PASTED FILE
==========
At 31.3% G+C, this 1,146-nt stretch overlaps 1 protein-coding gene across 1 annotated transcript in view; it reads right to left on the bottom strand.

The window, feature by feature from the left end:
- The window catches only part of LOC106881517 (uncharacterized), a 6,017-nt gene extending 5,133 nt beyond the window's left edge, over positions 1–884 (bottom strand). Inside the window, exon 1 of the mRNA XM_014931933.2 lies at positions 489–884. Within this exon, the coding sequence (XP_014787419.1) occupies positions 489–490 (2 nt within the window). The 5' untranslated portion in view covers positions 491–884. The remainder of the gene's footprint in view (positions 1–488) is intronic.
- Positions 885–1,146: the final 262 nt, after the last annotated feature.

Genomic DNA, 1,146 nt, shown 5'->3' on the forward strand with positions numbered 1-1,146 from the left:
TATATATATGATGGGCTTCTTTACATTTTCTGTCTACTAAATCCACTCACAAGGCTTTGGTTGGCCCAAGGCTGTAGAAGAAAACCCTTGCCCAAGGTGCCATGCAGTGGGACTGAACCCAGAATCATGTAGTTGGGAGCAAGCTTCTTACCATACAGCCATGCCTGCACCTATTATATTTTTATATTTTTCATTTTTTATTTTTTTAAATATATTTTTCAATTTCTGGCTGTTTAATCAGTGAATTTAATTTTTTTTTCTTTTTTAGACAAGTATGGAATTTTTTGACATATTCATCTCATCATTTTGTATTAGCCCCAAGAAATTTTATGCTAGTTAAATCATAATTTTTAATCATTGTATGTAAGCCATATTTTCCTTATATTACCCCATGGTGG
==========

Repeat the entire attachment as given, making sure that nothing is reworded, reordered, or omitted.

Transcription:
At 31.3% G+C, this 1,146-nt stretch overlaps 1 protein-coding gene across 1 annotated transcript in view; it reads right to left on the bottom strand.

The window, feature by feature from the left end:
- The window catches only part of LOC106881517 (uncharacterized), a 6,017-nt gene extending 5,133 nt beyond the window's left edge, over positions 1–884 (bottom strand). Inside the window, exon 1 of the mRNA XM_014931933.2 lies at positions 489–884. Within this exon, the coding sequence (XP_014787419.1) occupies positions 489–490 (2 nt within the window). The 5' untranslated portion in view covers positions 491–884. The remainder of the gene's footprint in view (positions 1–488) is intronic.
- Positions 885–1,146: the final 262 nt, after the last annotated feature.

Genomic DNA, 1,146 nt, shown 5'->3' on the forward strand with positions numbered 1-1,146 from the left:
TATATATATGATGGGCTTCTTTACATTTTCTGTCTACTAAATCCACTCACAAGGCTTTGGTTGGCCCAAGGCTGTAGAAGAAAACCCTTGCCCAAGGTGCCATGCAGTGGGACTGAACCCAGAATCATGTAGTTGGGAGCAAGCTTCTTACCATACAGCCATGCCTGCACCTATTATATTTTTATATTTTTCATTTTTTATTTTTTTAAATATATTTTTCAATTTCTGGCTGTTTAATCAGTGAATTTAATTTTTTTTTCTTTTTTAGACAAGTATGGAATTTTTTGACATATTCATCTCATCATTTTGTATTAGCCCCAAGAAATTTTATGCTAGTTAAATCATAATTTTTAATCATTGTATGTAAGCCATATTTTCCTTATATTACCCCATGGTGG